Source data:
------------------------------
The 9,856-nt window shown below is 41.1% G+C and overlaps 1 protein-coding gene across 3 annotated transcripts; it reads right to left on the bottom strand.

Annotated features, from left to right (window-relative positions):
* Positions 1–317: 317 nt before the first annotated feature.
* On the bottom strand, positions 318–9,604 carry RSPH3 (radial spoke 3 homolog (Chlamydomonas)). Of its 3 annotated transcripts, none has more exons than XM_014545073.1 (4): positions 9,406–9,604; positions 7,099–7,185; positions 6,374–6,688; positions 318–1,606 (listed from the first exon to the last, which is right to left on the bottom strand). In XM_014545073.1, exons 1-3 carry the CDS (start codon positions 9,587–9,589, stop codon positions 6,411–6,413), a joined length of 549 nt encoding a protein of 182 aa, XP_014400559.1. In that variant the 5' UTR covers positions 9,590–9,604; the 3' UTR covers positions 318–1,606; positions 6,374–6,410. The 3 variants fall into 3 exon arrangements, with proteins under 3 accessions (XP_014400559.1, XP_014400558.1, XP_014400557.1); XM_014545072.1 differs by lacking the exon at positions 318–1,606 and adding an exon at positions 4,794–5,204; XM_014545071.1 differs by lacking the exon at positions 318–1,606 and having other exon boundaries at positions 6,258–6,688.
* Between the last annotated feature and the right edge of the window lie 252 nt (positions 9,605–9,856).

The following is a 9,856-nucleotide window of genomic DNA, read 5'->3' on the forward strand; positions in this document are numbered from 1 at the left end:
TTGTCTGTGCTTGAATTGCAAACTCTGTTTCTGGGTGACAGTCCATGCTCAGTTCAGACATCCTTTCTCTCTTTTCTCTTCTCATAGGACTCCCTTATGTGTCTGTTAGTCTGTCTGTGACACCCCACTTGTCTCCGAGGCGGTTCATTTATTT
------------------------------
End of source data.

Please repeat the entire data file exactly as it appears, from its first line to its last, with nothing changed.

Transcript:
The 9,856-nt window shown below is 41.1% G+C and overlaps 1 protein-coding gene across 3 annotated transcripts; it reads right to left on the bottom strand.

Annotated features, from left to right (window-relative positions):
* Positions 1–317: 317 nt before the first annotated feature.
* On the bottom strand, positions 318–9,604 carry RSPH3 (radial spoke 3 homolog (Chlamydomonas)). Of its 3 annotated transcripts, none has more exons than XM_014545073.1 (4): positions 9,406–9,604; positions 7,099–7,185; positions 6,374–6,688; positions 318–1,606 (listed from the first exon to the last, which is right to left on the bottom strand). In XM_014545073.1, exons 1-3 carry the CDS (start codon positions 9,587–9,589, stop codon positions 6,411–6,413), a joined length of 549 nt encoding a protein of 182 aa, XP_014400559.1. In that variant the 5' UTR covers positions 9,590–9,604; the 3' UTR covers positions 318–1,606; positions 6,374–6,410. The 3 variants fall into 3 exon arrangements, with proteins under 3 accessions (XP_014400559.1, XP_014400558.1, XP_014400557.1); XM_014545072.1 differs by lacking the exon at positions 318–1,606 and adding an exon at positions 4,794–5,204; XM_014545071.1 differs by lacking the exon at positions 318–1,606 and having other exon boundaries at positions 6,258–6,688.
* Between the last annotated feature and the right edge of the window lie 252 nt (positions 9,605–9,856).

The following is a 9,856-nucleotide window of genomic DNA, read 5'->3' on the forward strand; positions in this document are numbered from 1 at the left end:
TTGTCTGTGCTTGAATTGCAAACTCTGTTTCTGGGTGACAGTCCATGCTCAGTTCAGACATCCTTTCTCTCTTTTCTCTTCTCATAGGACTCCCTTATGTGTCTGTTAGTCTGTCTGTGACACCCCACTTGTCTCCGAGGCGGTTCATTTATTT